ASCL responds to JCQ guidance on A levels and GCSEs

26/03/2021
Geoff Barton, General Secretary of the Association of School and College Leaders, comments on guidance from the Joint Council for Qualifications (JCQ) on the grading of A levels and GCSEs in lieu of exams this summer.
 
Commenting on guidance from the Joint Council for Qualifications (JCQ) on the grading of A levels and GCSEs in lieu of exams this summer, Geoff Barton, General Secretary of the Association of School and College Leaders, said:
 
“It is frustrating that schools and colleges have had to wait for detailed guidance on awarding grades for nearly three months since the Education Secretary cancelled exams and promised that contingency arrangements just needed some fine-tuning. However, the guidance itself is helpful and comprehensive, and probably represents the fairest way of assessing students this summer in difficult circumstances. It gives teachers flexibility to use a range of evidence in assessing students, enabling them to take into account lost learning as a result of the pandemic, and it sets out quality assurance processes to ensure that grades are awarded fairly and consistently across the country.
 
“This will, however, mean a huge amount of additional work for school and college leaders and for teaching staff, at a time when they are already under enormous pressure managing Covid safety processes, and supporting pupils after the lockdown. They have 12 weeks in which to set up, deliver and quality assure assessments for every student in every subject in order to hit the deadline for submitting grades on 18 June. We know that the government, Ofqual and exam boards are all aware that this is extremely demanding, but we would once again reiterate the importance of ensuring that all possible assistance is given to schools and colleges over the coming weeks, and that they are not saddled with any more responsibilities.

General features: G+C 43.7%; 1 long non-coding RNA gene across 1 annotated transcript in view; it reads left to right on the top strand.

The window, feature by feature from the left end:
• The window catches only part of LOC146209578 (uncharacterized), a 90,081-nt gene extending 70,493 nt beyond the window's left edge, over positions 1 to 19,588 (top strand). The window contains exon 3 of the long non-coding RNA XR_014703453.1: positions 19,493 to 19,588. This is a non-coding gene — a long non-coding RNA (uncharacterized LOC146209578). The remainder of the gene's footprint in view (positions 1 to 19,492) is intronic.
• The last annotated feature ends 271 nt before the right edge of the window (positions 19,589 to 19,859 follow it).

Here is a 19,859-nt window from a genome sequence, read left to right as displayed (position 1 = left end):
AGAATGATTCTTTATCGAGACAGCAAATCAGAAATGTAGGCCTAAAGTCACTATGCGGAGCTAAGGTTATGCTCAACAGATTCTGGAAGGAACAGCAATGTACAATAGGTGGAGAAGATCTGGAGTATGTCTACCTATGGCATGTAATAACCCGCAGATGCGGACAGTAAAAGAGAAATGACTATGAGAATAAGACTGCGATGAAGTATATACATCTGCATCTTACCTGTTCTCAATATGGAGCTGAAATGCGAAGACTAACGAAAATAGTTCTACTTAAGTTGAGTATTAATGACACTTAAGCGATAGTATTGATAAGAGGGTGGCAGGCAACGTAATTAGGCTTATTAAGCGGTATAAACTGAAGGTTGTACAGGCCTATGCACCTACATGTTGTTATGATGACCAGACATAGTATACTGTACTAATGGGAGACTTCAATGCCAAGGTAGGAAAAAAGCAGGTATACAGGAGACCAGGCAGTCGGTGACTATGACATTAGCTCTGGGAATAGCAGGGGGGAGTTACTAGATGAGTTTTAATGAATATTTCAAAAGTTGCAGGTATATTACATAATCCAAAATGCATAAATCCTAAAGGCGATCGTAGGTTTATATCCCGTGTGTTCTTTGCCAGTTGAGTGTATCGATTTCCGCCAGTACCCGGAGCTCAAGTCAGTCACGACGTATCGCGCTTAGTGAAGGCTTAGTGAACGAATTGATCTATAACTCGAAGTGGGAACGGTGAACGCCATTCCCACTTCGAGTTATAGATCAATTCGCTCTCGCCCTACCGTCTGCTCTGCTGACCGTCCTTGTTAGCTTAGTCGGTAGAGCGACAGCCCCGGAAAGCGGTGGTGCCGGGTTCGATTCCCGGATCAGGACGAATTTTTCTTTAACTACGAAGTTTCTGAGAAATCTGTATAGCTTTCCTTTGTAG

“We are pleased that the guidance makes it clear that the range of evidence used by teachers is not negotiable by students, and that repeated attempts by students to influence grade decisions by applying pressure to staff may constitute malpractice. The vast majority of parents and students are very supportive of their schools and colleges, and would not dream of behaving in this way. But we need the small minority who may be inclined to over-assert their viewpoint to respect the fact that teachers and centres will be making professional evidence-based judgements in a way which is designed to ensure all students are treated fairly and equally.”